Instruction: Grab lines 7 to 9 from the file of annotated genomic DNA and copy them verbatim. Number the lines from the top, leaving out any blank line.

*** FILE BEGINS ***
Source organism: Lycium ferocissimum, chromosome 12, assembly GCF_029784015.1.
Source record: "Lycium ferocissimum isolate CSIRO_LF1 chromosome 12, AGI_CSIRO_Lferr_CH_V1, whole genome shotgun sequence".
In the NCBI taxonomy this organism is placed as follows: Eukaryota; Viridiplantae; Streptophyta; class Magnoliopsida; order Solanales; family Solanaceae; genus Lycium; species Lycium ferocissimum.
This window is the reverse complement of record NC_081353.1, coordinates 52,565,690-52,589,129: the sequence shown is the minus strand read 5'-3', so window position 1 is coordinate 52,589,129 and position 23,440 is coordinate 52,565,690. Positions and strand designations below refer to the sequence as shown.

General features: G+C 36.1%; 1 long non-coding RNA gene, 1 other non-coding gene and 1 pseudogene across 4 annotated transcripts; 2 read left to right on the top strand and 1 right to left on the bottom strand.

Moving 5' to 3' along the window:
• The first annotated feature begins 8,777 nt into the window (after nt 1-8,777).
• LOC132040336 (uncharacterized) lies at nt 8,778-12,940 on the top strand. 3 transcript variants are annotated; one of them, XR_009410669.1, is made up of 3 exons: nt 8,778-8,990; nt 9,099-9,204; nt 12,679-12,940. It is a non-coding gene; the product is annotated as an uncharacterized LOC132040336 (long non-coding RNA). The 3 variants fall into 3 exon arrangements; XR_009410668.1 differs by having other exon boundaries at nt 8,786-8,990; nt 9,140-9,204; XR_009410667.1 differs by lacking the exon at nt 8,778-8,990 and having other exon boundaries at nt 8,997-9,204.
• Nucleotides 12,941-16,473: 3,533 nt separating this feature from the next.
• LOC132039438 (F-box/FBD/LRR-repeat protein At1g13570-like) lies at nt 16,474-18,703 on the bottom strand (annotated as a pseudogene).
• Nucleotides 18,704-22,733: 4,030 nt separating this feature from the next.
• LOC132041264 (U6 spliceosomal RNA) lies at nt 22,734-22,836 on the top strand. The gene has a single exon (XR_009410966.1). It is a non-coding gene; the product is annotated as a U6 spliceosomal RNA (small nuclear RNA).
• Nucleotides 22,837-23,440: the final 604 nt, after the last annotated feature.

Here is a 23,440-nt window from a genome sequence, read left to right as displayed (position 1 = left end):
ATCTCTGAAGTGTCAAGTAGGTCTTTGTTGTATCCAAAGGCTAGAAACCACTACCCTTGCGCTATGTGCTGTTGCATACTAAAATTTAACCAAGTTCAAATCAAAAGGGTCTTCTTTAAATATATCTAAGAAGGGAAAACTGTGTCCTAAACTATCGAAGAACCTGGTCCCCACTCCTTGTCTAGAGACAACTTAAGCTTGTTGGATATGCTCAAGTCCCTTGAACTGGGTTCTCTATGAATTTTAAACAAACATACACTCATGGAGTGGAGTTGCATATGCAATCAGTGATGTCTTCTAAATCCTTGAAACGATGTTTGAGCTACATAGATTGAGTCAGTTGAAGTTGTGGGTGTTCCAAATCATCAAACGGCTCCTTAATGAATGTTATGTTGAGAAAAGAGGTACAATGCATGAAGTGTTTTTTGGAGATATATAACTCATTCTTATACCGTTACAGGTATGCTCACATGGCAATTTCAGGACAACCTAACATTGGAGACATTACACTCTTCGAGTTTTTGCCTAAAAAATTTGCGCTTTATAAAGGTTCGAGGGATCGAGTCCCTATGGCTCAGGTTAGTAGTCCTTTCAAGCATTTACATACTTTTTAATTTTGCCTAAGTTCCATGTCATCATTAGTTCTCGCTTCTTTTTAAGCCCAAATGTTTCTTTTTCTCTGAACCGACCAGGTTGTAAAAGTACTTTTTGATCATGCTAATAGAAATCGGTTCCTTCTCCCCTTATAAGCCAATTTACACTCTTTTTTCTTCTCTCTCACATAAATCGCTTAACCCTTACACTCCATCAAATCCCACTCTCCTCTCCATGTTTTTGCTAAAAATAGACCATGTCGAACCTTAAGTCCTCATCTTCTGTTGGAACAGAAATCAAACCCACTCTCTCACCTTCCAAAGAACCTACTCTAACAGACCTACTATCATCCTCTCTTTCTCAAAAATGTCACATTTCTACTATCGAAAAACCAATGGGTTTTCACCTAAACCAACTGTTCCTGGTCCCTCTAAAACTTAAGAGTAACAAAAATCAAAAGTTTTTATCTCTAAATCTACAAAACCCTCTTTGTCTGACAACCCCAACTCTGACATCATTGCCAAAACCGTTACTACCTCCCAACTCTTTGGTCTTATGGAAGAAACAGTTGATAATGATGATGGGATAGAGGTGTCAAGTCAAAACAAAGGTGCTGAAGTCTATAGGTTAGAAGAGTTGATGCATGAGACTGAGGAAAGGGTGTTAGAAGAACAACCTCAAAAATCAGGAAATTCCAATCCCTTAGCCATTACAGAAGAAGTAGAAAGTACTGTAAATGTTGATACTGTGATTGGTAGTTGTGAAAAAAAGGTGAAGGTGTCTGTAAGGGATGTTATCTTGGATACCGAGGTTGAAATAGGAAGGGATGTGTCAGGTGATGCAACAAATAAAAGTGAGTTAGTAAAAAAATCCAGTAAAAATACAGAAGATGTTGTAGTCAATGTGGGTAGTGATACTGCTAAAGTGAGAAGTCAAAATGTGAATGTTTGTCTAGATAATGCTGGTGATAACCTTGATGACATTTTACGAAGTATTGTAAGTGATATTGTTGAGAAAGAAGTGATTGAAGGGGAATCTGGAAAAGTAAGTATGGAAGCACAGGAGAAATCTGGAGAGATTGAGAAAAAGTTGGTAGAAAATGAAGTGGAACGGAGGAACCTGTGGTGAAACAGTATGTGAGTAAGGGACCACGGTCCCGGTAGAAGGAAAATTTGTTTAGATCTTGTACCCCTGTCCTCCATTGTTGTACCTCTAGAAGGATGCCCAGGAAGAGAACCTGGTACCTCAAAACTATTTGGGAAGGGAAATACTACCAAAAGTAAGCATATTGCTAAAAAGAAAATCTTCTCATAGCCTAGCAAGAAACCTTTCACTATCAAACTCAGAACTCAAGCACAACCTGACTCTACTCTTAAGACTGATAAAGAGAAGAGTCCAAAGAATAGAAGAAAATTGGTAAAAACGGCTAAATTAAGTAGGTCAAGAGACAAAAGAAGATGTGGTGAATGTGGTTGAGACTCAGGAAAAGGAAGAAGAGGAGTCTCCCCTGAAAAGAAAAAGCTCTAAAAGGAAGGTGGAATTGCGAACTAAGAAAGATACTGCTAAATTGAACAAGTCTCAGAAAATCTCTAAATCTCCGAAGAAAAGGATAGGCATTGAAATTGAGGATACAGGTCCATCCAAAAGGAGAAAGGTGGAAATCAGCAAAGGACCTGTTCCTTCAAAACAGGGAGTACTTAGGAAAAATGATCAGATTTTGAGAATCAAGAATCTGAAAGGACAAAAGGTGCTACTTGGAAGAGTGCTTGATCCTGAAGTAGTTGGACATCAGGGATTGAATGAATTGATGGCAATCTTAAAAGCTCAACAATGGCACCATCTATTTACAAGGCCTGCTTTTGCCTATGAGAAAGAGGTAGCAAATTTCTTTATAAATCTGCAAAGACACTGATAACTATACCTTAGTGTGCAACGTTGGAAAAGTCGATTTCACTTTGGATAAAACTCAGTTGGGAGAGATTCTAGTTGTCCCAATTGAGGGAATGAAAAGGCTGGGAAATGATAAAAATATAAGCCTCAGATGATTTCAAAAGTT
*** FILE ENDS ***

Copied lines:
• The first annotated feature begins 8,777 nt into the window (after nt 1-8,777).
• LOC132040336 (uncharacterized) lies at nt 8,778-12,940 on the top strand. 3 transcript variants are annotated; one of them, XR_009410669.1, is made up of 3 exons: nt 8,778-8,990; nt 9,099-9,204; nt 12,679-12,940. It is a non-coding gene; the product is annotated as an uncharacterized LOC132040336 (long non-coding RNA). The 3 variants fall into 3 exon arrangements; XR_009410668.1 differs by having other exon boundaries at nt 8,786-8,990; nt 9,140-9,204; XR_009410667.1 differs by lacking the exon at nt 8,778-8,990 and having other exon boundaries at nt 8,997-9,204.
• Nucleotides 12,941-16,473: 3,533 nt separating this feature from the next.